Different countries chose different strategies to combat the combat-19 devastation. One way to combat the pandemic was to focus on how many people died, another was to try assessing the complicated impacts of the various measures taken to combat the virus. When a lot of the functions in a society were frozen, people struggled – especially the most vulnerable. How did Sweden’s Covid-19 strategy work?
Sweden has been both praised and vilified for its “light touch” stance during the pandemic. However, when the second covid winter approached, how well did Sweden’s pandemic control work?
Recently Sweden’s state epidemiologist, Anders Tegnell had to defend himself from accusations that his laissez-faire approach to Covid-19 led to thousands of unnecessary infections and deaths.
To focus on how many people who would die, there was plenty of data to lean on. Meticulous records of the death toll were being kept in most countries, especially the wealthy ones, and presented in stylish graphs on various reliable sites.
“Swedish statistics do not differ from other European countries,” said Anders Tegnell. “Now, we are two years into this and Sweden doesn’t really stand out,” Tegnell told the Financial Times. “We are not the best, but we are definitely not the worst. That is what I hear now: how much good did all these draconian [measures] do for anybody?”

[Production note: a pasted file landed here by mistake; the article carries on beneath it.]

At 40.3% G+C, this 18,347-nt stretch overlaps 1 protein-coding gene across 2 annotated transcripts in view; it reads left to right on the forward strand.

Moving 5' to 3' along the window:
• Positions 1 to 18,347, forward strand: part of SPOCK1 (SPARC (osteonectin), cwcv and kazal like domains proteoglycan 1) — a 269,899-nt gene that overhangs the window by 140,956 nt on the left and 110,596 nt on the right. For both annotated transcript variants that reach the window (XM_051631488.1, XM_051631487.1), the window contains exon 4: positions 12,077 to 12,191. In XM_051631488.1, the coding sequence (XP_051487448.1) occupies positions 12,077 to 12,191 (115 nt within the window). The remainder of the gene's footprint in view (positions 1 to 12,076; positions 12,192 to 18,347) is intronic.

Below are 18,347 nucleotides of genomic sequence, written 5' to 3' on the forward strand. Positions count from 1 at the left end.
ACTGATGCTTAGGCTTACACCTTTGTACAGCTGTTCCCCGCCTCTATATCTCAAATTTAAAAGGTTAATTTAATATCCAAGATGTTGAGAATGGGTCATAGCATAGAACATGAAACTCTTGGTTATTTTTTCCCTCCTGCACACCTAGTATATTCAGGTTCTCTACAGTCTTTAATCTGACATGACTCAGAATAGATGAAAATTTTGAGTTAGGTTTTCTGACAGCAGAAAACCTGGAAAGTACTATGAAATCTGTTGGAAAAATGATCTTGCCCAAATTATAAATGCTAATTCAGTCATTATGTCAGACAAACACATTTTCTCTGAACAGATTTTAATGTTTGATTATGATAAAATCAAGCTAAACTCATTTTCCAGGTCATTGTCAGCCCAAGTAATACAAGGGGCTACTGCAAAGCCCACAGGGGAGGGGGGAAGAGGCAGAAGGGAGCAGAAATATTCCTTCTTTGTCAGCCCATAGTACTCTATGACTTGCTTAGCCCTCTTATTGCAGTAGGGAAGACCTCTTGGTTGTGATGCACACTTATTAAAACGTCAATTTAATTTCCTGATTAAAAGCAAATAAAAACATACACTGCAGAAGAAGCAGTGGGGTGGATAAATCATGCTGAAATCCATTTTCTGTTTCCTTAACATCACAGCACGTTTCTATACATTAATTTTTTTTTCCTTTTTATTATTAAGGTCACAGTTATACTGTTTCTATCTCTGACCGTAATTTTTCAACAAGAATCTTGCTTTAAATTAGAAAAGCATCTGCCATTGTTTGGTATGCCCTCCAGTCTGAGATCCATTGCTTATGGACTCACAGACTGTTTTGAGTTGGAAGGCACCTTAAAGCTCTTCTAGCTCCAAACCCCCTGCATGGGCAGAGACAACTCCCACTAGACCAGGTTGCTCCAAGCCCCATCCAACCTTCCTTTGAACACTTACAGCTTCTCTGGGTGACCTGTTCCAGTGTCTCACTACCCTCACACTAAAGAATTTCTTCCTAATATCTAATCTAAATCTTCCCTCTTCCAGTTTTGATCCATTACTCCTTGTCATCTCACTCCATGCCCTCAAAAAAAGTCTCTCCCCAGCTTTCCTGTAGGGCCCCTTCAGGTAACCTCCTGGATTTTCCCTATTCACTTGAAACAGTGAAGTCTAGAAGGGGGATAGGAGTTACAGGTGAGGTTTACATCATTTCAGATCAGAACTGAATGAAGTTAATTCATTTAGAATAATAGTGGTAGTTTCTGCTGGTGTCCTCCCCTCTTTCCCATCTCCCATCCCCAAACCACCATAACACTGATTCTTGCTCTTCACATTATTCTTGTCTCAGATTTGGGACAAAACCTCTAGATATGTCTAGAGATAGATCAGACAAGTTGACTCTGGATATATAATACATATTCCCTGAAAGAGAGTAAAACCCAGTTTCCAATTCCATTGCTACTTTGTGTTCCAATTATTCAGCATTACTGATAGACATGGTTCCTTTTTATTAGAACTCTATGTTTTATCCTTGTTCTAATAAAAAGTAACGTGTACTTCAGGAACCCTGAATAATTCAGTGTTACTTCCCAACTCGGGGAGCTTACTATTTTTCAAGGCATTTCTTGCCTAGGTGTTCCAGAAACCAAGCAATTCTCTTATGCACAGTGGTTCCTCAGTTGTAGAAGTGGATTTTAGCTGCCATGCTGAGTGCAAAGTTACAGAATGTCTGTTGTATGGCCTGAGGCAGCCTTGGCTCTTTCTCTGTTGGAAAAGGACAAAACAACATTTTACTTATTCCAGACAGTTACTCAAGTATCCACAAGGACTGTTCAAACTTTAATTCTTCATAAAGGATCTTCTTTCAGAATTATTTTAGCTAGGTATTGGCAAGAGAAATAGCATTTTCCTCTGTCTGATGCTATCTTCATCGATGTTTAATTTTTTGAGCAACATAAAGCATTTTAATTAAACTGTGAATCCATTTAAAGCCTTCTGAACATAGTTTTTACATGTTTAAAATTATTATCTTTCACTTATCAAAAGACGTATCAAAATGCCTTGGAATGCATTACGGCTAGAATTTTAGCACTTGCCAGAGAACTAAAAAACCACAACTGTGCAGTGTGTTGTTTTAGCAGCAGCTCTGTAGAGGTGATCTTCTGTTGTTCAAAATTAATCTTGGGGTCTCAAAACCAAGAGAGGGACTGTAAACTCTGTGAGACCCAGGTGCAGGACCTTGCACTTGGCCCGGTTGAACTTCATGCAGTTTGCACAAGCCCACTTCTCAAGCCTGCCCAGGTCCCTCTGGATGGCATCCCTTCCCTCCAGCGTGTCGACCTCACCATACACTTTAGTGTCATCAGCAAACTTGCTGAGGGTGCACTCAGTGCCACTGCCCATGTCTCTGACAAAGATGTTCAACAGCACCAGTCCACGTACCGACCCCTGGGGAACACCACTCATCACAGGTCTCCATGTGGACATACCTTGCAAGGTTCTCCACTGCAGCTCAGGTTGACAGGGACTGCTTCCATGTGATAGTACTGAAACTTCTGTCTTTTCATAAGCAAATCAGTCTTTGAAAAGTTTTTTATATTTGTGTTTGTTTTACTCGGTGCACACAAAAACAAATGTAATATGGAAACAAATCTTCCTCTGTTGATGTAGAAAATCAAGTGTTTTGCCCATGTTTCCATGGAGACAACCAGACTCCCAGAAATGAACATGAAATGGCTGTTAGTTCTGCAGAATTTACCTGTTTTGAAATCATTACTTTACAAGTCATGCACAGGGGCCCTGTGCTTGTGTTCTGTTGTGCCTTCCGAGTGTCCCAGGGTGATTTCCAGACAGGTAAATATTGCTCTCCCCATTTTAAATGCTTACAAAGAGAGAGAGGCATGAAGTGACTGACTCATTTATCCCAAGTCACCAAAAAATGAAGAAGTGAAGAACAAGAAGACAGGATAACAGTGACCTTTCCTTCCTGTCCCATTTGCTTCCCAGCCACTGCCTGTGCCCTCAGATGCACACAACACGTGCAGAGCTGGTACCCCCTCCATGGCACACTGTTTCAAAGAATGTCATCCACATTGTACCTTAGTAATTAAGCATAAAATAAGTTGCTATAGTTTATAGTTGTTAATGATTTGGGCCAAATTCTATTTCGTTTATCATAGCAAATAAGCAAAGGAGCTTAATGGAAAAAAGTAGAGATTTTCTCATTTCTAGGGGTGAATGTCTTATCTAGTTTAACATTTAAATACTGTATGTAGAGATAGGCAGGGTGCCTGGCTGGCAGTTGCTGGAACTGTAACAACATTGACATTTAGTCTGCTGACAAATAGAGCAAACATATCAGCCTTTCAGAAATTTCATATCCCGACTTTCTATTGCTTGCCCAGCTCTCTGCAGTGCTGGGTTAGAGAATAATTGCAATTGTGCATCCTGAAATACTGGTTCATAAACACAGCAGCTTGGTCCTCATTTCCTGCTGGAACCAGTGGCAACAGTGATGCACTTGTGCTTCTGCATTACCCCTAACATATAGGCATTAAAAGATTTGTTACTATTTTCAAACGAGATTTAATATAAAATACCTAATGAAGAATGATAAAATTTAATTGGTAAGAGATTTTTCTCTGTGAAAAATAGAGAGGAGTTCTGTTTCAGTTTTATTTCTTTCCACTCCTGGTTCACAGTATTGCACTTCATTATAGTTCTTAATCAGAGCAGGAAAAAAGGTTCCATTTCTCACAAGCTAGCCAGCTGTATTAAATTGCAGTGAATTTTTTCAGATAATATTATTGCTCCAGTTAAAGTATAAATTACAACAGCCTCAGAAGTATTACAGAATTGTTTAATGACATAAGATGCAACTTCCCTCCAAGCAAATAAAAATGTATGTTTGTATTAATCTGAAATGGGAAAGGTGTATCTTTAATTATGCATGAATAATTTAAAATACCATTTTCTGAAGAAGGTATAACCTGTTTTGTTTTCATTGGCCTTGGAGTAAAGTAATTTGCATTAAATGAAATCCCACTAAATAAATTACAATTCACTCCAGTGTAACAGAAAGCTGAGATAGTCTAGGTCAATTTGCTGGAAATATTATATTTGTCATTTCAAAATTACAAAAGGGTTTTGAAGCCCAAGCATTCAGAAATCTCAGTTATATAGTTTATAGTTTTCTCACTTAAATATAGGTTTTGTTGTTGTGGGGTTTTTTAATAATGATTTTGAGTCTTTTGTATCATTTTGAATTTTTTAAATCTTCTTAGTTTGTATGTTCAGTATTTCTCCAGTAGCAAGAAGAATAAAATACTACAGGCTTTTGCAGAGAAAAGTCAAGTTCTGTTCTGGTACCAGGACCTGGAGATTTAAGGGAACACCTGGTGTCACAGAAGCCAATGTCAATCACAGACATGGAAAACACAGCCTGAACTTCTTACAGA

To measure the consequences of lockdowns was, however, a lot harder. They appeared here and there as scattered anecdotes and figures. Perhaps the most striking data point came from the US: by the end of the academic year, a total of 55.1 million students had been affected by school closures.
In contrast to the stricter, often lockdown focused, approaches of many European countries—including its neighbors in Scandinavia—Sweden’s strategy has relied on individuals taking responsibility under non-binding recommendations. In the first six months of the pandemic, the Swedish government enacted extensive work from home measures for those that could, as well as remote learning for over 16s.
So, Sweden claims that its loose-reined Covid-19 strategy was working, that isn’t the case when compared with its near neighbors. The New York Times’s national editor who had noticed that the US death toll was about to pass 100,000, wanted to create something memorable — something you could look back on in 100 years to understand what society was going through. The front page was reminiscent of what a newspaper might look like during a bloody war.
Related: Winter Covid-19 Blues in Norway
Tegnell was among those insistent that the lockdowns imposed by other countries were excessive. Compared with other major European countries the number of overall cases and deaths in Sweden was low—just under 93 000 cases and 6000 deaths by 1 October 2020 compared with over 118 000 cases and 10 000 deaths in Belgium, which has a similar overall population size, or the 606 000 cases and 32 000 deaths seen in France and other larger countries.